The water has been poisoned in Flint for two years. Bathing and showering remains unsafe and deep concerns remain regarding the drinking water. I now fear, as do many others, that the water crisis in Flint is being forgotten by the media and people living outside of the Flint area.
A few months ago information was sent out that the correct chemicals were finally added to the Flint River water at the treatment plant in Flint. In January governor Snyder said that the State first intends to make the pipes safe by re-building a protective coating between the lead and the water. Snyder said that the State restored corrosion controls to the water system. Those were the phosphates that were missing from the water between April, 2014, and October, 2015. At a press conference in January Snyder said, "Over time, the phosphates will build up a protective coating between the pipes and the water they carry making them capable of delivering safe drinking water."
Frankly, this makes no sense to me. I'm no water treatment expert but I don't buy this protective coating idea. I also know that I am not the only one who has serious doubts about the protective coating theory. I recently spoke to Flint resident and long time friend Johanna Atwood Brown about her thoughts on the water crisis. Johanna told me that the Mayors pipe replacement effort has stalled in Flint.She and her husband took it upon themselves to have the water lines replaced in their home and hired a company.They got pipes with a double filter which she said doesn't take all of the lead out, but some. Johanna also stated, "Then we have the faucet filter, but it will be a long time before I drink the water again."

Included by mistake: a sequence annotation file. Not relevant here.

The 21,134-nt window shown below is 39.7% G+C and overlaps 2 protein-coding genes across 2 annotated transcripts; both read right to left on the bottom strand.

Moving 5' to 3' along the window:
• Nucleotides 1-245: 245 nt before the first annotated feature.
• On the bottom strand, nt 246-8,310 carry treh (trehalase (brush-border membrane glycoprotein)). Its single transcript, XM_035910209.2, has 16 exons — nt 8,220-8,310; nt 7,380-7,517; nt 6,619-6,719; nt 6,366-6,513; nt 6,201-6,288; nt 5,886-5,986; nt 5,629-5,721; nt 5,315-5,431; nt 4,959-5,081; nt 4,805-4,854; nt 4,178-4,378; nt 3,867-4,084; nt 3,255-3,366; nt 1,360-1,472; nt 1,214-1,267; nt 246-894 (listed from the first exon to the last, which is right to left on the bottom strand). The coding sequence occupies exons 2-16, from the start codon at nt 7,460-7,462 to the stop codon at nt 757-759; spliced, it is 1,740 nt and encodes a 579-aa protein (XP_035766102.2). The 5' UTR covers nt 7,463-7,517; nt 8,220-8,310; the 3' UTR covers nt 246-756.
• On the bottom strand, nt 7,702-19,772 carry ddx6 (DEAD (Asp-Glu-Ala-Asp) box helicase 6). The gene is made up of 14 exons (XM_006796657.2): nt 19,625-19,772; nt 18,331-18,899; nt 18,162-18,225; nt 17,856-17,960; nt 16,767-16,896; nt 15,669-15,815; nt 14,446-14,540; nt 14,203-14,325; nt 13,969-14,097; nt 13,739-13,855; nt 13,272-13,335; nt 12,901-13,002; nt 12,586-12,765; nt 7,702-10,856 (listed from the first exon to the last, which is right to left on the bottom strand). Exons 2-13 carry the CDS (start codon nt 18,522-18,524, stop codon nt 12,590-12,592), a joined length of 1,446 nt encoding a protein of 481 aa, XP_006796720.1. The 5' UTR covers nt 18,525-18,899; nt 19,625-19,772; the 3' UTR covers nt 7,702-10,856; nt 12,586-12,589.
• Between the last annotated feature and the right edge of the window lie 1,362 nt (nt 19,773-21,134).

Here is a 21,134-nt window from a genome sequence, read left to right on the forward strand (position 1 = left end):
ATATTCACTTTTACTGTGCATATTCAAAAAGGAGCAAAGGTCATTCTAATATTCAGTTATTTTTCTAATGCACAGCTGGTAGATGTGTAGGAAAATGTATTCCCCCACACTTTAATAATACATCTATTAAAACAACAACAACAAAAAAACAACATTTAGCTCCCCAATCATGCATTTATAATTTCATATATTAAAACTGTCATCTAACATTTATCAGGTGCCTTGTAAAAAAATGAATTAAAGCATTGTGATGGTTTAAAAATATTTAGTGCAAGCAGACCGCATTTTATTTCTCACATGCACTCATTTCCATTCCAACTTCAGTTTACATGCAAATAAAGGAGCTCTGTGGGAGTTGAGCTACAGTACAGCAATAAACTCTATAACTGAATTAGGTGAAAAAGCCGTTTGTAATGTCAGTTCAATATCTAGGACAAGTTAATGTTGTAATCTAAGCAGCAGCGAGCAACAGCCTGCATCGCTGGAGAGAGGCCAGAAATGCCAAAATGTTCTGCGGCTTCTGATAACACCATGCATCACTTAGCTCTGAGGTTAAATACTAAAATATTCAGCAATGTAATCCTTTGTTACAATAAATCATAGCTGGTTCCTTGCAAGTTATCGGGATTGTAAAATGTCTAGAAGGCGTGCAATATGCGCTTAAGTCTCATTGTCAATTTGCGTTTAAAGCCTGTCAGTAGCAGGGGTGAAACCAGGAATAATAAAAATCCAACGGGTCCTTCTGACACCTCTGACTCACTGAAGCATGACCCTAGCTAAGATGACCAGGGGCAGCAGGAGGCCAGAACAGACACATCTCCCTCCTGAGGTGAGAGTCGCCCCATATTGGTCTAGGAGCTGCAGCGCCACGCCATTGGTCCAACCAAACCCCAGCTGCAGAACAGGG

Appallingly, Johanna and her husband had to spend $3,600, which they pulled from their retirement fund. "We are glad we had the cash to do it. Lots of people do not. They are dependent on the coating that I'm sure no one feels safe about." Yes, this protective coating concept sounds like fiction science to me.
Purple Walrus Press